Across our broad digital landscape the concept of “sharing” has become closely associated with a world where little is left to the imagination, for better or for worse. We share the way we work, the fruits of our efforts, our ideas, our views, our culture and even our private lives. Why? According to a New York Times study on online sharing apart from a desire to reach people with entertaining and informative content, it is also motivated by altruism: our need to define ourselves to others, build and share reputation, seek validation or a sense of fulfilment and to build “identity”. Do we look good? Do we care enough? Do we offer something? Are we entertaining? Can we go viral? Is the concept of “sharing ” largely about “self” however beneficial to the people it reaches?
Online sharing is by no means the total sum of the concept with more physical modes of “sharing “and “cooperation” still as important as ever across all cultures.
The idea of The Collective was born from a desire by a group of households to have more contemporary art in our homes. But to do that effectively we needed to find a way to afford it which meant coming together to pool resources and find a solution (or model) that suited all of us. In this scenario co-operation and sharing become multi-directional and the ultimate purpose was
“not so much the welfare of the other(s) but the joint group product” (M.Argyle, Cooperation: the basis of sociability)
Since 2002 ,when The Collective was founded, this has been one of our key goals and the concept of “sharing” art between the six households has worked to all our benefit whilst also allowing the advantage of individual enjoyment of the art works. But more than that we have “shared” experiences during the process as we come together at different intervals to exchange works, visit artists and see exhibitions.
When discussing The Collective with interested outsiders the burning question that gets
asked over again is around the financial input and “how do you get out, if you want to end it?” And this is where discussion takes a different turn. The question of sharing your “money” to the benefit of the group as a whole, and how and when it should be spent, is the place where deeply ingrained associations with money and self-interest bubble to the surface. One of the most heated discussions I have had since The Collective was founded was with another collector (at a private view) on the subject of shared ownership and the merits of collecting in this way versus individual ownership of art works. And we, as a group, have not been immune from minor wrangles over how and where money should be spent.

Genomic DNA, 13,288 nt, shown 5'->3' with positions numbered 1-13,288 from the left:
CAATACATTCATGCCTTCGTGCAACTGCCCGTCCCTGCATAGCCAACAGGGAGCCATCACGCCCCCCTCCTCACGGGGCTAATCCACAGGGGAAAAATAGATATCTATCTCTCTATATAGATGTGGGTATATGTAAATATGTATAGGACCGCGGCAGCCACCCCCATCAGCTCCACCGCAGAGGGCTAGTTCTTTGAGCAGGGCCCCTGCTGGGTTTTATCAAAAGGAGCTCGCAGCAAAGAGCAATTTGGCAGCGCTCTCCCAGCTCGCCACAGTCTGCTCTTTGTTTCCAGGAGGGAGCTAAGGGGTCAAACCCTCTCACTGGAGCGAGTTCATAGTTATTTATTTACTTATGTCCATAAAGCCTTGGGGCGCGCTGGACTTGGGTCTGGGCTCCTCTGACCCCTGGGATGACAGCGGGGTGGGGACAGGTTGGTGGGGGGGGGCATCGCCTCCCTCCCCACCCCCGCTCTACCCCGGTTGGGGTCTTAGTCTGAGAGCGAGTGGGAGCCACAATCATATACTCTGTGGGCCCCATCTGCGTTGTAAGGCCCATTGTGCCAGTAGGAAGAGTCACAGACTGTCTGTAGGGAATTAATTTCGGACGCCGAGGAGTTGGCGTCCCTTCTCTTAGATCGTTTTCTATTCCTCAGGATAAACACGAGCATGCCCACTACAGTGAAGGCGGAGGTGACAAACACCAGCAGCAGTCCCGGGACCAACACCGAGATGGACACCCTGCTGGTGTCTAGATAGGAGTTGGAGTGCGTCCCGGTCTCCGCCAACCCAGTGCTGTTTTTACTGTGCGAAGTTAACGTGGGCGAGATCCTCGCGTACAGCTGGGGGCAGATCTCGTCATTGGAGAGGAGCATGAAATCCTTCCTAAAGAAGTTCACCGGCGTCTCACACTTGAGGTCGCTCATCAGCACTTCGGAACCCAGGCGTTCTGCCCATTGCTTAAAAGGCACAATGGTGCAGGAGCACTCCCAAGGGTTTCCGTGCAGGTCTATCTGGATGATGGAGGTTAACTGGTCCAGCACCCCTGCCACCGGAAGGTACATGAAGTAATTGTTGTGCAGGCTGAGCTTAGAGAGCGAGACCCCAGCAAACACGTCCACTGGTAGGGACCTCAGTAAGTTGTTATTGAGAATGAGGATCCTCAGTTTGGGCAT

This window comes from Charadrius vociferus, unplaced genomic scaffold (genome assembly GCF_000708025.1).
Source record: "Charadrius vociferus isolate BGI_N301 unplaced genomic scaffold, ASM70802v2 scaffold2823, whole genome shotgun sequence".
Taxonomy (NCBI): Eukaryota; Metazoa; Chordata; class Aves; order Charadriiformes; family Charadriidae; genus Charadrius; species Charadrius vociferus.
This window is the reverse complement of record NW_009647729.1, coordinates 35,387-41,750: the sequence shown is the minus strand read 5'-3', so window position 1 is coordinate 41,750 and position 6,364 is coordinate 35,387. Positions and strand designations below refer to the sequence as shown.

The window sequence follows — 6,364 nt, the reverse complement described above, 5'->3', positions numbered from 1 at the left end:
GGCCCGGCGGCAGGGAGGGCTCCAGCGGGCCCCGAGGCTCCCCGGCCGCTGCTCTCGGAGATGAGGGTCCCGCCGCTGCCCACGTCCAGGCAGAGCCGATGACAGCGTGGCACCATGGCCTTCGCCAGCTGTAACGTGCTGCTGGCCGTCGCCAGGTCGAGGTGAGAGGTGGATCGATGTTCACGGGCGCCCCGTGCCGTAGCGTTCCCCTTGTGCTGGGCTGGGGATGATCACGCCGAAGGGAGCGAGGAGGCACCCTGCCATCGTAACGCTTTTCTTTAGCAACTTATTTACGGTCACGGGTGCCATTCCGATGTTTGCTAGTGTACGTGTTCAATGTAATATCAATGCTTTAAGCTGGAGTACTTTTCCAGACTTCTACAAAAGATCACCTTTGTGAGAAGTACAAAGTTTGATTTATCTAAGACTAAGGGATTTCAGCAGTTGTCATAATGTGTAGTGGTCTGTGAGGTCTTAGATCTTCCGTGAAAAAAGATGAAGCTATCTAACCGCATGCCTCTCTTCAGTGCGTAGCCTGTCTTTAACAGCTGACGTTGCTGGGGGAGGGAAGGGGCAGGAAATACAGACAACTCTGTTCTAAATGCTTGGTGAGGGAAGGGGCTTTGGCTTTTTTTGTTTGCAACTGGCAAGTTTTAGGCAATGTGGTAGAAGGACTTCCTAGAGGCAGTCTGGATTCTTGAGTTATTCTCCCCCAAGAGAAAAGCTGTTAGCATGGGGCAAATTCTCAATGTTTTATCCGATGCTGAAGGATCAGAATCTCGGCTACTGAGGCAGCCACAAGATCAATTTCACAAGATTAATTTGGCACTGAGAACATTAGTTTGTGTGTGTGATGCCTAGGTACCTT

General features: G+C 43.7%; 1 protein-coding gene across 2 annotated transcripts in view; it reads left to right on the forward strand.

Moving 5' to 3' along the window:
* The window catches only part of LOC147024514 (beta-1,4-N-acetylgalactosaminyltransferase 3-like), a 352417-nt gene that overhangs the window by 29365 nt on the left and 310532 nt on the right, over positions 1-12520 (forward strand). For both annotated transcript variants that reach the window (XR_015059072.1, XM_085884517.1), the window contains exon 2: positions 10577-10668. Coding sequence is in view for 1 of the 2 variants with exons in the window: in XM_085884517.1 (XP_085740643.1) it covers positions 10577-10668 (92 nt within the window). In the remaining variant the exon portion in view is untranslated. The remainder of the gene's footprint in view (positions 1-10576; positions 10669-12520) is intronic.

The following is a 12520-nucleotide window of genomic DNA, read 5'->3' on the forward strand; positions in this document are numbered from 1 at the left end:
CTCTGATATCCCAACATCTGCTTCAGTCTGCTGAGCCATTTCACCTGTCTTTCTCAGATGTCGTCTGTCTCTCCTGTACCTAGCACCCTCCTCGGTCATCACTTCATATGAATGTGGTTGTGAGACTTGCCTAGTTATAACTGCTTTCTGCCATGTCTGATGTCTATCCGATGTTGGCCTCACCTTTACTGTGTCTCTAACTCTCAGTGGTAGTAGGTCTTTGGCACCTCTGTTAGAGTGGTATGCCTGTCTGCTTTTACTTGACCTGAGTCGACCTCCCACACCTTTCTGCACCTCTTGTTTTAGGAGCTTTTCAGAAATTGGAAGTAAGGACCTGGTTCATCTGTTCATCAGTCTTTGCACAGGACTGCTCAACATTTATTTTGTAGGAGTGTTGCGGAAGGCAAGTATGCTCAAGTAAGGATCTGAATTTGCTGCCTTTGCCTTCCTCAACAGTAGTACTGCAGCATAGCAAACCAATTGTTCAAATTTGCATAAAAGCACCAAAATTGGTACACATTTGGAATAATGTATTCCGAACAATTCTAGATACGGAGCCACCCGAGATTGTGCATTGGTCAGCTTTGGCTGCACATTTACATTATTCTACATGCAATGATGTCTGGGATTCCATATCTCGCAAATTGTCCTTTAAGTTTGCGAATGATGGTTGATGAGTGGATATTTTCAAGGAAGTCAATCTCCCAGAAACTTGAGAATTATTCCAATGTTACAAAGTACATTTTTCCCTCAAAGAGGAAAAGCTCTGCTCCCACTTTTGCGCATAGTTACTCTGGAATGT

In the Psychological Science of Money (ed. Erik Bijleveld & Henk Aarts) the assertion
“money is a resource, that when used correctly, can bring people together and facilitate memorable experiences” but can equally have “powerful and detrimental consequences to social harmony” (Mead & Stuppy)
provides an interesting reference point from which to compare a model such as The Collective. The memorable experiences (of which there are many) are in large part down to the collective’s power of pooling resources to buy contemporary art and the individual appreciation of enjoying art in our homes. The inherent value of the art works themselves and how that can be “shared” to everyone’s benefit (should that be a desire) should also be considered. “Social harmony” may be discordant on the odd occasion, but it has never yet proved “detrimental” as decisions are made collectively and ideas and issues shared openly.
One way The Collective differs from other collectors or collecting groups is that we don’t buy for investment but on the basis that we wish to enjoy contemporary art in our homes and support emerging artists. Where collective groups with purchasing power may have difficulty is when the concept of “not buying for investment” is not fully appreciated and where money becomes part of a “money-market” mind-set and too central to the workings of that particular collective group. Clear principles have to be laid down in advance and collective decisions need to be made which is why we have a Constitution. Agreed with lawyers it includes provision for when a member wishes to leave and for the rotating purchasing panels to acquire new works.
“Money”, ultimately, is a resource for the Collective that enables collective buying and sharing of contemporary art. The interactions between members in the management of this pooled resource is based both on principle (the constitution) and more importantly on trust, reciprocity and social connection between members of the group. For the Collective this is made easier by the fact four of the six households are related and the remaining two households life-long friends. We act as “households” not as individuals so there is community within community and an accepted level of sharing across both, whether between households or within families.
Sharing a common purpose where money is necessary but not a driving force, where investment is not a motivation but simply a consequence has proved the best way forward for the longevity of The Collective .